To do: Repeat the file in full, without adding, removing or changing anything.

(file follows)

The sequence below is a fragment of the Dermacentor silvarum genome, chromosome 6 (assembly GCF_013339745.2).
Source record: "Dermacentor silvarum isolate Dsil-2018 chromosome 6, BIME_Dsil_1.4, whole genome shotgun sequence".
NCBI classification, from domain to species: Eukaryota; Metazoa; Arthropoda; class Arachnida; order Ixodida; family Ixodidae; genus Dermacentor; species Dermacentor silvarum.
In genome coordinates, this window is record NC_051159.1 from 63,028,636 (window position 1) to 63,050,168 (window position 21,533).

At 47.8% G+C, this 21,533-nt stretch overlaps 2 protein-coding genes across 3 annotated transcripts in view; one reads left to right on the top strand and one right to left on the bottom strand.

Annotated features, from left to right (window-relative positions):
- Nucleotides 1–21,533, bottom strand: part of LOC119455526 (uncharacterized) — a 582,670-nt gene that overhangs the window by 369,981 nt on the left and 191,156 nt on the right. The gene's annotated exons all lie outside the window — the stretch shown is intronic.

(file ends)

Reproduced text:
The sequence below is a fragment of the Dermacentor silvarum genome, chromosome 6 (assembly GCF_013339745.2).
Source record: "Dermacentor silvarum isolate Dsil-2018 chromosome 6, BIME_Dsil_1.4, whole genome shotgun sequence".
NCBI classification, from domain to species: Eukaryota; Metazoa; Arthropoda; class Arachnida; order Ixodida; family Ixodidae; genus Dermacentor; species Dermacentor silvarum.
In genome coordinates, this window is record NC_051159.1 from 63,028,636 (window position 1) to 63,050,168 (window position 21,533).

At 47.8% G+C, this 21,533-nt stretch overlaps 2 protein-coding genes across 3 annotated transcripts in view; one reads left to right on the top strand and one right to left on the bottom strand.

Annotated features, from left to right (window-relative positions):
- Nucleotides 1–21,533, bottom strand: part of LOC119455526 (uncharacterized) — a 582,670-nt gene that overhangs the window by 369,981 nt on the left and 191,156 nt on the right. The gene's annotated exons all lie outside the window — the stretch shown is intronic.